Adapting to different length cranks often means other changes in fit geometry are required. That being the case, you can't tell if the changes are complimentary or contradictory (most people are looking for only subtle effects). A different geometry will lead to different changes required for different crank lengths and if you add the fact that no-one person conforms to an "average standard", you have a complete mess of different bodies, fits, cranks lengths and adjustments, all of which cloud the results. I doubt there is a statistically reliable way to draw any conclusion about this.

    In short I agree with you: There is no need to worry about your crank length. NOT because there is no difference between lengths, but because it is impossible to tell what the differences are with any reliability.
     
  4. vspa

    vspa Active Member

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    I read once that Indurain shifted to a longer crank arm in april or may every season once he started getting into shape.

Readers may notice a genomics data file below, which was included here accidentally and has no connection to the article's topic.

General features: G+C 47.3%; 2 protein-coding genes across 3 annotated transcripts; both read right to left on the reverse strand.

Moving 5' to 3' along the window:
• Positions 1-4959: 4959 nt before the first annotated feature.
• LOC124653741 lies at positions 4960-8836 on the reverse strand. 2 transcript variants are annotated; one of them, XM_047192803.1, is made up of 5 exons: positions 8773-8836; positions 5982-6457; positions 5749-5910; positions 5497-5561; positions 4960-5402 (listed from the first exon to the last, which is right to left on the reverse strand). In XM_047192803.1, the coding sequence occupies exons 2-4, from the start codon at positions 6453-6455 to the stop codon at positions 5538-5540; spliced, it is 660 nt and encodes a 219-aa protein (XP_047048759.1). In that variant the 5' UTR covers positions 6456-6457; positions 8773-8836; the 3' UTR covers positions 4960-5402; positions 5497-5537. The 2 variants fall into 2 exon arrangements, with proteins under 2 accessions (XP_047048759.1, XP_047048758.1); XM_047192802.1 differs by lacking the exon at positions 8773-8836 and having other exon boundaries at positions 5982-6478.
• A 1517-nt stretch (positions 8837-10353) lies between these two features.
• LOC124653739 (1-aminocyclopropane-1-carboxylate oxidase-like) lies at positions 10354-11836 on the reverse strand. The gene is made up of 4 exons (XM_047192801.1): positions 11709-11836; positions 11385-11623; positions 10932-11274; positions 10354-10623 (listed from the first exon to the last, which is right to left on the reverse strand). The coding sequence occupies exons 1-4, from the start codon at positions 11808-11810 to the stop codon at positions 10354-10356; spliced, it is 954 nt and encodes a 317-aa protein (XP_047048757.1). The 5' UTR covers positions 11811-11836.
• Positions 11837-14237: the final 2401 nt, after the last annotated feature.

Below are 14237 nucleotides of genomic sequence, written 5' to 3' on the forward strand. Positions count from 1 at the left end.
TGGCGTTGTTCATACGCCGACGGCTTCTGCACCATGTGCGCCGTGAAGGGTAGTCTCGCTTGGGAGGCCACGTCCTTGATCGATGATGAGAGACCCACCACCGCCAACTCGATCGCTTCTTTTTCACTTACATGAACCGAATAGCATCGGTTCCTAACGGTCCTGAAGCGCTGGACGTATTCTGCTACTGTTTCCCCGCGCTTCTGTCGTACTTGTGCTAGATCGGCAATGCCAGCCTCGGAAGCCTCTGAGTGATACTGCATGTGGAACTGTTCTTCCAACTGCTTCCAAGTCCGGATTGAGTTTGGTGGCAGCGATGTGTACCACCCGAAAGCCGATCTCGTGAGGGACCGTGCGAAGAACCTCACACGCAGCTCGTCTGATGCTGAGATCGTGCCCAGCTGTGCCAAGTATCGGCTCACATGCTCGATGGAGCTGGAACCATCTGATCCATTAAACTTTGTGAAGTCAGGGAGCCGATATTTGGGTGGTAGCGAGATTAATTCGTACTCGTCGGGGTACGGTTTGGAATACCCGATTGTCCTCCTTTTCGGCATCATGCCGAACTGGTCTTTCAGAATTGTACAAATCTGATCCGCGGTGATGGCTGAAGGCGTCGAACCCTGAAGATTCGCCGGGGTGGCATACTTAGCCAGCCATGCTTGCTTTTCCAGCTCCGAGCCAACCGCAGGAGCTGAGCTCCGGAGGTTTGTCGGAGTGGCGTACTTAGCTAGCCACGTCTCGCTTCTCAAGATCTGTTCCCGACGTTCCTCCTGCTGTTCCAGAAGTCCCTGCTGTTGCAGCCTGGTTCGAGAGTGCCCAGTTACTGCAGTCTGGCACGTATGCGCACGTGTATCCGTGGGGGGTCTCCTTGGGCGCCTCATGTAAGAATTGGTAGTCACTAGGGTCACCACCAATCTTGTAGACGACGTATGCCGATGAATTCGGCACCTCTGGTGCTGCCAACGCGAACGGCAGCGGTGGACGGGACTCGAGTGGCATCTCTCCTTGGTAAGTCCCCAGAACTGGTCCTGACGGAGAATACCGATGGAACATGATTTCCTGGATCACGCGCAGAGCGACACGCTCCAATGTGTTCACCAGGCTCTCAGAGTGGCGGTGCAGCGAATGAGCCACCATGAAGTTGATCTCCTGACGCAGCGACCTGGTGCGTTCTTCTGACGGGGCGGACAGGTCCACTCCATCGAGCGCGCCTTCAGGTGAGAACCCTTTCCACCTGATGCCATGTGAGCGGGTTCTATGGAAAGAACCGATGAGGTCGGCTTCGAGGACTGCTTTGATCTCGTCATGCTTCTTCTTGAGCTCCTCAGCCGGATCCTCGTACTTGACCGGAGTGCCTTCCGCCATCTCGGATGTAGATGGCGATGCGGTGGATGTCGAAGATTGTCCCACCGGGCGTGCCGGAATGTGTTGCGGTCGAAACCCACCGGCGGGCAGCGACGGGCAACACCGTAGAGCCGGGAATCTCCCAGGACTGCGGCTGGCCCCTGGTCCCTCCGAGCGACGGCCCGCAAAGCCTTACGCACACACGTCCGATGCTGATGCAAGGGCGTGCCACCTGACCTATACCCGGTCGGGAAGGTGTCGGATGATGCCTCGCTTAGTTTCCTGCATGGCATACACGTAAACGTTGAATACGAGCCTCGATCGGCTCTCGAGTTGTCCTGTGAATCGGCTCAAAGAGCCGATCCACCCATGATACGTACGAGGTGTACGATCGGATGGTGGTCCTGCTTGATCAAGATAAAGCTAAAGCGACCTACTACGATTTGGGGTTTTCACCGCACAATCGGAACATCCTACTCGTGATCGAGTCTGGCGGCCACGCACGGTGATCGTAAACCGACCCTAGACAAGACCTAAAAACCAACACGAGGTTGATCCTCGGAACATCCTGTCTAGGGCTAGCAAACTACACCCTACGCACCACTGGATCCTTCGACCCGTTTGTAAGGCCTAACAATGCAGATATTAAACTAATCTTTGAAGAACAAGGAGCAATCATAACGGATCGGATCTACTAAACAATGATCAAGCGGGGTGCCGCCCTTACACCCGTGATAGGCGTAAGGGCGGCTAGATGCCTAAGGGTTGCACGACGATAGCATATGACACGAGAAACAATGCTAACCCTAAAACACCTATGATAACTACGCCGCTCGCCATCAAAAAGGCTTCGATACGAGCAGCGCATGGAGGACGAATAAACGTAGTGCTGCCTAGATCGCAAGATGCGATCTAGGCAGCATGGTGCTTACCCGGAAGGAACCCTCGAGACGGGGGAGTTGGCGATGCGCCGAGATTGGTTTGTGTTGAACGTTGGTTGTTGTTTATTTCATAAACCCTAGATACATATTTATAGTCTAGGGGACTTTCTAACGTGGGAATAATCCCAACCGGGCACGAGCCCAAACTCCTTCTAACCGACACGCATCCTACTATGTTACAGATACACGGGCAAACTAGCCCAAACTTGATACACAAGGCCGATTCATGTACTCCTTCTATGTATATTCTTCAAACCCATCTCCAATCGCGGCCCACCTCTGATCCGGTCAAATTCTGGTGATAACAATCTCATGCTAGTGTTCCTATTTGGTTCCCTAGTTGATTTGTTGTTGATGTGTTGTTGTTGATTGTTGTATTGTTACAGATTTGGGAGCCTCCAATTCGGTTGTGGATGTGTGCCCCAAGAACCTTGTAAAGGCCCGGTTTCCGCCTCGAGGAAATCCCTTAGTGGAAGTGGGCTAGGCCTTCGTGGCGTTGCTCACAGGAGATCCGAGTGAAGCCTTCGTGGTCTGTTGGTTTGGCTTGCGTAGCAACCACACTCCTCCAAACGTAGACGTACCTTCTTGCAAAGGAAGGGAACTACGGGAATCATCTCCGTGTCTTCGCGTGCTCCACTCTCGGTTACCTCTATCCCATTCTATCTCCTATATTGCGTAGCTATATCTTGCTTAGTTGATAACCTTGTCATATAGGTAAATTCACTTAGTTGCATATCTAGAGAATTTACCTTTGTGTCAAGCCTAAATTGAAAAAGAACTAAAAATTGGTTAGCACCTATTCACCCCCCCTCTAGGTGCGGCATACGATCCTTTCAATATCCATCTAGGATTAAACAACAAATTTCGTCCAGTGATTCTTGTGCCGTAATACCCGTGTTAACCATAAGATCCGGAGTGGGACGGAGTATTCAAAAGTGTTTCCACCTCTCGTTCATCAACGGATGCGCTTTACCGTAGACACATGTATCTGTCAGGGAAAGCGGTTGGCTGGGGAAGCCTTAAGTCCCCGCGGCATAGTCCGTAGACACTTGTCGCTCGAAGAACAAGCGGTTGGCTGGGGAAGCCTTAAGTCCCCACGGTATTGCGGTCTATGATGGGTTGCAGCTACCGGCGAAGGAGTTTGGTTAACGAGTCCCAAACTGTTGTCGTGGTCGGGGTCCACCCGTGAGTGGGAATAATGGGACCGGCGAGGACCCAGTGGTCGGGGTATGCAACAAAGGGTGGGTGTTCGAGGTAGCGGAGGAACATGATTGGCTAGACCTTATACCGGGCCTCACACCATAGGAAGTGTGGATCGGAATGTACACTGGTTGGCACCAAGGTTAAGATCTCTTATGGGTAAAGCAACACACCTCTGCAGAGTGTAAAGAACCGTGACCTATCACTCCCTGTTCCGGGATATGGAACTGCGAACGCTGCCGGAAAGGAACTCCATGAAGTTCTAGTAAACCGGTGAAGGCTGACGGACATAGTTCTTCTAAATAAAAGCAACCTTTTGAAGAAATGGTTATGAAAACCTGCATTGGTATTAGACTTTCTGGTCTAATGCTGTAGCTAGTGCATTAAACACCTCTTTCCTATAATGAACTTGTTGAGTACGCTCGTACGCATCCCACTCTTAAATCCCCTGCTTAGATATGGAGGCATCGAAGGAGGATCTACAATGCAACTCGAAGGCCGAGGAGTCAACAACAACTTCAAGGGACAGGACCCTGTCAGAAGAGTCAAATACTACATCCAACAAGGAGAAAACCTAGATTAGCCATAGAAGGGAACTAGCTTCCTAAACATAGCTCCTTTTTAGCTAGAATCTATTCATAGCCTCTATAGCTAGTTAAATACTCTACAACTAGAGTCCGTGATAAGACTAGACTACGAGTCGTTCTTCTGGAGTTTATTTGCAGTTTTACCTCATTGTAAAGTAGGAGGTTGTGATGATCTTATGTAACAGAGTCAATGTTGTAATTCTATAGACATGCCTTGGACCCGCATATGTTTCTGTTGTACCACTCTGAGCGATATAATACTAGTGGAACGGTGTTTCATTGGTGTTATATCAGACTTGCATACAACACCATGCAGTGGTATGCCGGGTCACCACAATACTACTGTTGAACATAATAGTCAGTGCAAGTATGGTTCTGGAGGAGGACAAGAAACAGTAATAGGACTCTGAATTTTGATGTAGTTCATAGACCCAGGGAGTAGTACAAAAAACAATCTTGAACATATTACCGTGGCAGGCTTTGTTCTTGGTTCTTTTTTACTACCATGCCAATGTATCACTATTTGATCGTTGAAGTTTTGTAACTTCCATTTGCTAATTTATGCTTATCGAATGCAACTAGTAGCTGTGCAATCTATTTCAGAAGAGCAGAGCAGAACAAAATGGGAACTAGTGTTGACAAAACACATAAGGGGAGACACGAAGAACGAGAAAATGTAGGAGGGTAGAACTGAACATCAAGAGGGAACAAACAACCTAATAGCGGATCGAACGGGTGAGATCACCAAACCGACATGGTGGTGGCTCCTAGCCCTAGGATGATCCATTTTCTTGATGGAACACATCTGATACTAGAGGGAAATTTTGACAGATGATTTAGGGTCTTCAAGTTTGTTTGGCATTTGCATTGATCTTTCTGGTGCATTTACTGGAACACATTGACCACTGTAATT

Hinault also said that people doing higher cadences had a longer life as a cyclist, low cadences being harder on the body.
    FWIW
     
  5. swampy1970

    swampy1970 Well-Known Member

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    There's this never heard of device called a power meter. Let me summon the Time Lords from Dr Who and invent a stop watch. Maybe the Dark Lord of the Sith can integrate the two. Power, weight, time - give me a big hill and make changes one at a time and we'll find, with reliability, what the effect of those changes are. You can do that on a flat course to and use the "Chung method" - but again you'll need a powermeter and conditions that remain similar throughout the day.
     
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  6. dhk2

    dhk2 Active Member